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ATLANTA – Every two seconds, a patient in the United States needs a blood transfusion, according to the American Red Cross.
The coronavirus pandemic is threatening the nation’s supply of blood. Social distancing is forcing the cancellation of thousands of blood drives across the country.
While the coronavirus forces people to stay inside, there is a critical blood shortage as the demand continues.
Paul Sullivan, the senior vice president of donor services for the American Red Cross, said the coronavirus has presented the Red Cross with several challenges.
Donor gives blood at blood drive
“What coronavirus has brought on is unprecedented [in terms of] the number of blood drives we have had to move, the number of donors we have had to come to new locations or find us in different places is unprecedented,” Sullivan said.
The American Red Cross provides more than 40 percent of the nation’s blood supply. However, nearly 80 percent of blood that the Red Cross collects comes from blood drives that may have been canceled.
“We measure our blood inventory in days of supply and we normally like to have a five day plus worth of inventory and right now we measure that in just a couple of days,” Sullivan said.
Inside the blood drive, blood is measured after donations are recieved.
Since there is a decrease in the amount of blood drives, there are approximately 325,000 fewer blood donations. In order to close the gap, the Red Cross is working to schedule additional blood drives and encourage donors to give.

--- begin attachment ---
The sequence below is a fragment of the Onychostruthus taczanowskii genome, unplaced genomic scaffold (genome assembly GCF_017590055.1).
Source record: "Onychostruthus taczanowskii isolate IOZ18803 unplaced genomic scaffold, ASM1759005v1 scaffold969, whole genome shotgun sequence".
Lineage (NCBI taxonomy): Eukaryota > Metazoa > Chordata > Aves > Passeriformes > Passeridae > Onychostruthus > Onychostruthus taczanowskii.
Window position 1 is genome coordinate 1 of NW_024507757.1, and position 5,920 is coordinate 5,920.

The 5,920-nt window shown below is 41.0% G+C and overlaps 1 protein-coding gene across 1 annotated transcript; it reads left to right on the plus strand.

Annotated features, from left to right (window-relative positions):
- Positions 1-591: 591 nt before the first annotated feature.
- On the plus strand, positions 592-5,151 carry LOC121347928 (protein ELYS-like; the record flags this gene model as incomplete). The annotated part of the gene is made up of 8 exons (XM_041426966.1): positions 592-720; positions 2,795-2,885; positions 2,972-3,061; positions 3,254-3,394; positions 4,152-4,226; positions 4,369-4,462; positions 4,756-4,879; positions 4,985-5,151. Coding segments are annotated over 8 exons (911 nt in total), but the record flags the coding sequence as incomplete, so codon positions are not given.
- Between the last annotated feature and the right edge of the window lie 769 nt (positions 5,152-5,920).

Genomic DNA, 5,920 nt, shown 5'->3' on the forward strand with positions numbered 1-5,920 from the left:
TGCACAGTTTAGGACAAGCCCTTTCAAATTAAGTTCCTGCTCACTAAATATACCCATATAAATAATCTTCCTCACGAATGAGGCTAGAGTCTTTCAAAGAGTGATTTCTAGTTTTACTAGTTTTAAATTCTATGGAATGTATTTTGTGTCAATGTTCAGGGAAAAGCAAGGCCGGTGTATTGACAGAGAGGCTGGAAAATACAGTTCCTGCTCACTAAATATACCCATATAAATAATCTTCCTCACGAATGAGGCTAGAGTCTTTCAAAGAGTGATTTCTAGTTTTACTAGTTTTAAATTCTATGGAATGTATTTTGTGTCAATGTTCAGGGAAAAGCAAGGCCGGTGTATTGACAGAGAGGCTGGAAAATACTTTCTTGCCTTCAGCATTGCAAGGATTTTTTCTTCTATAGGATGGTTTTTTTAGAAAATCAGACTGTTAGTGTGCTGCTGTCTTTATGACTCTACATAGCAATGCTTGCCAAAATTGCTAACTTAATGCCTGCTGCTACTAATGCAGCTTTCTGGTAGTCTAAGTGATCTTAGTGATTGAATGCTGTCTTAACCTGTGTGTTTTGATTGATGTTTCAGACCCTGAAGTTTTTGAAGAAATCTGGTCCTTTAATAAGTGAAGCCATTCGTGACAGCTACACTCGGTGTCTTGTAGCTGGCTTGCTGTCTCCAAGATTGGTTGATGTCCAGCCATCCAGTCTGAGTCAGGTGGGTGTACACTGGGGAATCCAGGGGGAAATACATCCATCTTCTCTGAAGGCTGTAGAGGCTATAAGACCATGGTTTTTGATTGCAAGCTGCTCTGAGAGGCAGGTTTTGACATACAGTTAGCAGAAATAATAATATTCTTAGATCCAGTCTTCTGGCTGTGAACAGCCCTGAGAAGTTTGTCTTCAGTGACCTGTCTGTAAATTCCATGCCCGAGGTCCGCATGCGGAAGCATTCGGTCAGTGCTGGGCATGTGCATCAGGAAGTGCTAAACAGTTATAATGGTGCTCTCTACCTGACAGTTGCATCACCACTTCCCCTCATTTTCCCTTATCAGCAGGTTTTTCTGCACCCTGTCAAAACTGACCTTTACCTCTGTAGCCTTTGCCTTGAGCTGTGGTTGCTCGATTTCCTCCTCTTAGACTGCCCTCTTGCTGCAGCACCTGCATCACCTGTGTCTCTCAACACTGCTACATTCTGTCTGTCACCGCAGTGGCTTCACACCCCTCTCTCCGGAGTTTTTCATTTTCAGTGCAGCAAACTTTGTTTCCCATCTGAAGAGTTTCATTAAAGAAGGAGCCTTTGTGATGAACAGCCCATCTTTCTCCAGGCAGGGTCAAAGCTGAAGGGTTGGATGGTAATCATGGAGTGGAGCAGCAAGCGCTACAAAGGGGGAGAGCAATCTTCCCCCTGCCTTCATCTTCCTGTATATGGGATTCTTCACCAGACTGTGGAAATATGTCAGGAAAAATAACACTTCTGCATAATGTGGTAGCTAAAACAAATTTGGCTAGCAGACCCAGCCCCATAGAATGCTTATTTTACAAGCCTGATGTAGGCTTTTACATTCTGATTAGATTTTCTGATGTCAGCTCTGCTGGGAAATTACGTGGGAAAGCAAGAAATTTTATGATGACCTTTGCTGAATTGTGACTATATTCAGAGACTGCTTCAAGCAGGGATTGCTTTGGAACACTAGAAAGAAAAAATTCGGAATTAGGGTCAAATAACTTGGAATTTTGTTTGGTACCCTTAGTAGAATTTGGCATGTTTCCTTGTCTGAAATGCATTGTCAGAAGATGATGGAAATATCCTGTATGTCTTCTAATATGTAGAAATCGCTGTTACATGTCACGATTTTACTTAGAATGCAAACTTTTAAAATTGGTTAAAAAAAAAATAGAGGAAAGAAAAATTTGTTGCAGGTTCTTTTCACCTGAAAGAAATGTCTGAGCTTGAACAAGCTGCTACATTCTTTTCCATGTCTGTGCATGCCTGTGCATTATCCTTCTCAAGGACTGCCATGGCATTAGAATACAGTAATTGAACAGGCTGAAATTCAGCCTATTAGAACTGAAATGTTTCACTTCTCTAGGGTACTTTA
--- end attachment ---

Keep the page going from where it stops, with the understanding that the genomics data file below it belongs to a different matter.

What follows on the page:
Yet, hospitals across the country are feeling the impact of the blood shortage. The director of Atlanta’s Piedmont hospital, Mark Arneson, said their hospital has roughly 40 percent less blood on hand.
“We’ve had to really monitor it really well and we have had to cut back some surgeries that might use some units of blood. So far, we have been okay, but the problem is we don’t have enough on the shelves just in case,” Arneson said.
According to America’s blood centers seven percent of the nation has just a one- to two-day supply, two percent have zero to one-day blood supply, and only 46 percent had three or more days of blood.
Nurse prepares donor to give blood at blood drive.
“If certain parts of the country are not able to support us, if there is a greater need for blood due to something not related to COVID-19, but some sort of disaster – we want to be ready and right now the inventory is tight,” Sullivan said.
The American Red Cross is encouraging donors to continue to give blood if they are well.
“It is important to us because we have to make sure we continue to have blood available to patients throughout this challenging set of time,” Sullivan said.
The Red Cross is taking precautions with enhanced cleaning, temperature checks, and social distancing.
“We have to be there tomorrow, we have to be there next week, next month and that means we need people to call us to make appointments so we can maintain that steady supply,” Sullivan said.
If you are interested in giving blood, visit redcrossblood.org to find blood drives near you.
“We still obviously need blood and there’s always going to be a call for it, so if they’re able to donate I would be really appreciative, and our community would be as well,” Arneson said.
According to the Red Cross, the outpouring of support during this time has been equally unprecedented.